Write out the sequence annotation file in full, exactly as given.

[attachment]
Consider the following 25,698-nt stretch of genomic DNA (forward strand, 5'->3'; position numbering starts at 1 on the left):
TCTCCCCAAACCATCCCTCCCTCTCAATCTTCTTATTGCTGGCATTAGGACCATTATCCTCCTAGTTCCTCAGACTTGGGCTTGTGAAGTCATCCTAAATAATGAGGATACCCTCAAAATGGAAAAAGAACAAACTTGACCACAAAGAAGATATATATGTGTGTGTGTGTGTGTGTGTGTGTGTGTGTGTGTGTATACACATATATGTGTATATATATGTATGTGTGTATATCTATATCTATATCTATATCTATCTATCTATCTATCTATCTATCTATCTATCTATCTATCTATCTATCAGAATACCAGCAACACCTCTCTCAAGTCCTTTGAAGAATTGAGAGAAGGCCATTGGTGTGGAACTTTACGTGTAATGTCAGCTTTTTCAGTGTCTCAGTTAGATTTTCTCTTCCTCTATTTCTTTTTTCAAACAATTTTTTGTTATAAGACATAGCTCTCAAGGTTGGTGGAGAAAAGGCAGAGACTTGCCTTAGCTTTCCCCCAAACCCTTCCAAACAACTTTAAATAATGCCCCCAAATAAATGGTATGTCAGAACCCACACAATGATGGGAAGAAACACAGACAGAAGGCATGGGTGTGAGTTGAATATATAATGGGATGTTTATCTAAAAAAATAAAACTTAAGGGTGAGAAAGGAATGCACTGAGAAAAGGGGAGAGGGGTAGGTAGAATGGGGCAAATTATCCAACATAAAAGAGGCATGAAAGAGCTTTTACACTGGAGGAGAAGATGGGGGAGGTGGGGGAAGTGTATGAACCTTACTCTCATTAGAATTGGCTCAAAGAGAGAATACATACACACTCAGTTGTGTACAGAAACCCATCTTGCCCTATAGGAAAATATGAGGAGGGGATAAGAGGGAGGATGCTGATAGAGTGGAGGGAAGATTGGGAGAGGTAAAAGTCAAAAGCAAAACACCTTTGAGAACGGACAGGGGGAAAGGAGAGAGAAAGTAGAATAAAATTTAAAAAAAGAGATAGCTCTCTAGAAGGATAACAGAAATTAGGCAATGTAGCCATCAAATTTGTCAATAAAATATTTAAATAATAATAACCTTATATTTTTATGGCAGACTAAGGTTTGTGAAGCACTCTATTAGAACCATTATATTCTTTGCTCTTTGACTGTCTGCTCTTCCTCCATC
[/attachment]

Consider the following 25,698-nt stretch of genomic DNA (forward strand, 5'->3'; position numbering starts at 1 on the left):
TCTCCCCAAACCATCCCTCCCTCTCAATCTTCTTATTGCTGGCATTAGGACCATTATCCTCCTAGTTCCTCAGACTTGGGCTTGTGAAGTCATCCTAAATAATGAGGATACCCTCAAAATGGAAAAAGAACAAACTTGACCACAAAGAAGATATATATGTGTGTGTGTGTGTGTGTGTGTGTGTGTGTGTGTGTATACACATATATGTGTATATATATGTATGTGTGTATATCTATATCTATATCTATATCTATCTATCTATCTATCTATCTATCTATCTATCTATCTATCTATCTATCAGAATACCAGCAACACCTCTCTCAAGTCCTTTGAAGAATTGAGAGAAGGCCATTGGTGTGGAACTTTACGTGTAATGTCAGCTTTTTCAGTGTCTCAGTTAGATTTTCTCTTCCTCTATTTCTTTTTTCAAACAATTTTTTGTTATAAGACATAGCTCTCAAGGTTGGTGGAGAAAAGGCAGAGACTTGCCTTAGCTTTCCCCCAAACCCTTCCAAACAACTTTAAATAATGCCCCCAAATAAATGGTATGTCAGAACCCACACAATGATGGGAAGAAACACAGACAGAAGGCATGGGTGTGAGTTGAATATATAATGGGATGTTTATCTAAAAAAATAAAACTTAAGGGTGAGAAAGGAATGCACTGAGAAAAGGGGAGAGGGGTAGGTAGAATGGGGCAAATTATCCAACATAAAAGAGGCATGAAAGAGCTTTTACACTGGAGGAGAAGATGGGGGAGGTGGGGGAAGTGTATGAACCTTACTCTCATTAGAATTGGCTCAAAGAGAGAATACATACACACTCAGTTGTGTACAGAAACCCATCTTGCCCTATAGGAAAATATGAGGAGGGGATAAGAGGGAGGATGCTGATAGAGTGGAGGGAAGATTGGGAGAGGTAAAAGTCAAAAGCAAAACACCTTTGAGAACGGACAGGGGGAAAGGAGAGAGAAAGTAGAATAAAATTTAAAAAAAGAGATAGCTCTCTAGAAGGATAACAGAAATTAGGCAATGTAGCCATCAAATTTGTCAATAAAATATTTAAATAATAATAACCTTATATTTTTATGGCAGACTAAGGTTTGTGAAGCACTCTATTAGAACCATTATATTCTTTGCTCTTTGACTGTCTGCTCTTCCTCCATC